The following points are extremely important and will avoid a lot of error in the future, as well as having to explain why a system that cost $20,000 with a completion of 3 months is now three-times that cost and in its fourth year. Therefore, please consider asking the following questions (and “your welcome” in advance).
Who is entering the data into the system (legacy format, field photos, digital files) and what is the cost?
Any technology can build a CMMS, but few deliver a working system with the data in it. If you plan on having your field team or internal technicians do the data entry/validation/gathering, remember that they too have a cost that should be considered. A typical qualified person to gather data/enter data for electrical systems can be anywhere between $65/hr to $200/hr. Gimba is one of the few that does this service and has strategic relationships with NETA companies throughout North America.
What are the hourly rates being charged for various activities?
Every technology company knows what their billings are, but few offer the information. Ask for a rate sheet. If they don’t have one, then don’t work with them. Quite often technology companies will show a price that is off the shelf (OTS), but then configuration of that system may have a consultants hourly rate of $150 or more. Additionally, changes that may be needed in the future may have to be done as source code programming, and a software engineer can be as much as $250/hr. Even the local plumber provides a rate sheet; so should your IT company.
What are the total costs over a 5-year period and what is the break-down?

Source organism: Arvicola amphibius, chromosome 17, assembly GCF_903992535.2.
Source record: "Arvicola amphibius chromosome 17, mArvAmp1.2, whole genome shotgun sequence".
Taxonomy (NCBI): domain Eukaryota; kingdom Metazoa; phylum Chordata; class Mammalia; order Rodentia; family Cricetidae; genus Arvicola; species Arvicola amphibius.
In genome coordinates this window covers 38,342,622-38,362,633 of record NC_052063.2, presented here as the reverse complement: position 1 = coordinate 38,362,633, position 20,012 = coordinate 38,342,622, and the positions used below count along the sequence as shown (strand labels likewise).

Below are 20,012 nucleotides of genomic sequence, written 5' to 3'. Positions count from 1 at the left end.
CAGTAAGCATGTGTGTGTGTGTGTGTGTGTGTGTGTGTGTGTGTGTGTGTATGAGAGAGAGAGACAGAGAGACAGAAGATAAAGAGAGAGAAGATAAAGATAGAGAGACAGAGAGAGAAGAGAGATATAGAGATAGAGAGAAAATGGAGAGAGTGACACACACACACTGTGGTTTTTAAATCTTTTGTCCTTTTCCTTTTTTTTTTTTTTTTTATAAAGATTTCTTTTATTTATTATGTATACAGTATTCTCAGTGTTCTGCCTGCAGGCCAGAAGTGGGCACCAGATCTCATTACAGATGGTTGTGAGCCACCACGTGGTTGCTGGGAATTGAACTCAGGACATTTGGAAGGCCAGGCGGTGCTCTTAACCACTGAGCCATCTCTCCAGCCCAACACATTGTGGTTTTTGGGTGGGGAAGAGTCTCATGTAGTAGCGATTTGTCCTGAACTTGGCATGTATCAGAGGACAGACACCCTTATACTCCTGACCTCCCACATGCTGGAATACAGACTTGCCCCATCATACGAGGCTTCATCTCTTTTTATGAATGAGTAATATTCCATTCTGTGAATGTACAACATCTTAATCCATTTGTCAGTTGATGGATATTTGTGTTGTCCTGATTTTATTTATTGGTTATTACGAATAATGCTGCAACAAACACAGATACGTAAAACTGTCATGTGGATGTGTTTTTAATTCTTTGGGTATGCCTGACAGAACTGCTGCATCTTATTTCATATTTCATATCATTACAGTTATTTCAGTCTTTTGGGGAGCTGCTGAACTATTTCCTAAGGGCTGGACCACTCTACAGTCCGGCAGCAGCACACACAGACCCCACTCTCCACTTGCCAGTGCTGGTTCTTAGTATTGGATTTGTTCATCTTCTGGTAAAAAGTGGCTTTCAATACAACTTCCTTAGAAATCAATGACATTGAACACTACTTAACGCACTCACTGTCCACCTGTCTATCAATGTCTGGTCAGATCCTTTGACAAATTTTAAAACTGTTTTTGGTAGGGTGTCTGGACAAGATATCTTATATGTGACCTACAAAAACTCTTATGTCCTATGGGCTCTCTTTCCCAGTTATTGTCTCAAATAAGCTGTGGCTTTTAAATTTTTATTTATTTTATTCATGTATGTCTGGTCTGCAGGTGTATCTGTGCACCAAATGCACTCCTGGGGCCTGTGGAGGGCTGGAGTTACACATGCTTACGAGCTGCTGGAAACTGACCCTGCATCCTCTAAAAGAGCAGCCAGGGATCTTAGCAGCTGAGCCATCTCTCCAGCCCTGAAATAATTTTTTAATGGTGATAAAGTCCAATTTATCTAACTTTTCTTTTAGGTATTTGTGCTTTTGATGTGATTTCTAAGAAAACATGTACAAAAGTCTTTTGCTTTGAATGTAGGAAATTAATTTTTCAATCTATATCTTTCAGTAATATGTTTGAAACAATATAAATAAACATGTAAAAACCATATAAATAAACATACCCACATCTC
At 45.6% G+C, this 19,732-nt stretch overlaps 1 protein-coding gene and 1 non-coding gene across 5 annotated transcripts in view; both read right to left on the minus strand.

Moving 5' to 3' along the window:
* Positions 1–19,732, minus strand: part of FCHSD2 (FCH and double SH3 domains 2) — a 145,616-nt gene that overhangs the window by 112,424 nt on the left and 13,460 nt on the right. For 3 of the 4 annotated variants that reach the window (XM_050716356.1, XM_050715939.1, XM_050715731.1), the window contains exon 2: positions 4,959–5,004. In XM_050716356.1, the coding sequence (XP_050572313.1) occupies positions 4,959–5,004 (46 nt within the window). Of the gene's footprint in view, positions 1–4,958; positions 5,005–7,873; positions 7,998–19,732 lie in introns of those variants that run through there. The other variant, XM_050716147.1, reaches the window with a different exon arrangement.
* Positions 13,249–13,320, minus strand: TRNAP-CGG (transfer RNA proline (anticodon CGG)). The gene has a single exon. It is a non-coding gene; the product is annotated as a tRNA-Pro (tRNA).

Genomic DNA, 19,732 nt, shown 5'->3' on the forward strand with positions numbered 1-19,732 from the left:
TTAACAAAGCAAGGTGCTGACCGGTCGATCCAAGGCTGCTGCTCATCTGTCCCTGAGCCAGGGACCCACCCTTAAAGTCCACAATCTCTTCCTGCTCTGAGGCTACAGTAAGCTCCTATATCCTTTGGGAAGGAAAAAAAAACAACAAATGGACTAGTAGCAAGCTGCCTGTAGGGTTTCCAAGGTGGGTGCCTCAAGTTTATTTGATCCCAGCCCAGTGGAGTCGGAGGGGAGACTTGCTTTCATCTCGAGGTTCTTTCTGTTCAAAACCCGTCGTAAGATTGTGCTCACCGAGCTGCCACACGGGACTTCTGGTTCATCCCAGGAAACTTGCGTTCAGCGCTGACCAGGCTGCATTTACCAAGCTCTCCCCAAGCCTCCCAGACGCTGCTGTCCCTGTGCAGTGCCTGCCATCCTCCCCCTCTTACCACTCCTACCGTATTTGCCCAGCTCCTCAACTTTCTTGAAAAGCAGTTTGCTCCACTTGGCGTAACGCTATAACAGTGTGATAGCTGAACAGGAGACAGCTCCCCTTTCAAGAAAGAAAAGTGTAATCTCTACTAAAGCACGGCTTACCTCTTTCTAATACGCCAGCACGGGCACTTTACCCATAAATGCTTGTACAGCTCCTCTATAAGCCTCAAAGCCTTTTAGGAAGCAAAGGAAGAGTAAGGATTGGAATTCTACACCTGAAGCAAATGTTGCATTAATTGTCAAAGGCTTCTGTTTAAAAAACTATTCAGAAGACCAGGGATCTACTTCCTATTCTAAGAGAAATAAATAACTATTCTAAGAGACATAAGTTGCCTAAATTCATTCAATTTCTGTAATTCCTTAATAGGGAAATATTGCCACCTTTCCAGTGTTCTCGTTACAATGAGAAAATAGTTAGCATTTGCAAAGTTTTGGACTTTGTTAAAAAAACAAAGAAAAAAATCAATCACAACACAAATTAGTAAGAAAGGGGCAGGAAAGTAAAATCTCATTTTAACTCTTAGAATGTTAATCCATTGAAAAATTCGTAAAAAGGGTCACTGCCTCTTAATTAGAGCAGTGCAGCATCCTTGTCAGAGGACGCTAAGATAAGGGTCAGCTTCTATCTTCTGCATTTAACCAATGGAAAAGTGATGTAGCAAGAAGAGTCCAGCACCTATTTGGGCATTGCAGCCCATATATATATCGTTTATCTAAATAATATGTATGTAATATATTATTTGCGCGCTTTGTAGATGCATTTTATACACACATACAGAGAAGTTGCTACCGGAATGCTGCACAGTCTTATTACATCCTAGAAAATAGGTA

Some companies, like IBM Maximo, will herald that the software is practically free. But the configurations required will be $524,000 and $300 per user. Therefore, be sure to ask for an NTE (Not-To-Exceed) figure that encompasses all that you need it to do. This would include data gathering, data entry, periodic data validation (someone coming and testing the system), training, support, and all activities related to maintaining that system. Technology companies tend to obtain margins from the questions that are not asked. Gimba is a company (www.gimba.io) that always offers pricing on an NTE-basis.
The vast majority of Maximo integrations are done by third parties. As a result, TRM (example third party company) will be billing you $1,500 per month as a distributor of IBM products that is paid to IBM. This is an additional fee above the normal “per user” fees charged. The whole point of having a CMMS is to make life more organized and less complicated, therefore, be wary of the firm that has fees that are less transparent and more complicated.
Onsite verses Remote?
Don’t be shy about asking if onsite configuration will be done. It should be. Remote meetings and offsite configuration is the main reason why technology integrations take longer than they should. Find a company that says “we can be there Monday”; not “start a chat log with our team in another state”. Additionally, ask what is the make-up of any maintenance fees; that is, are you coming onsite and how often/what is the cost if not included. Gimba is a company that is onsite every six months to validate the system and this is included in the maintenance fees.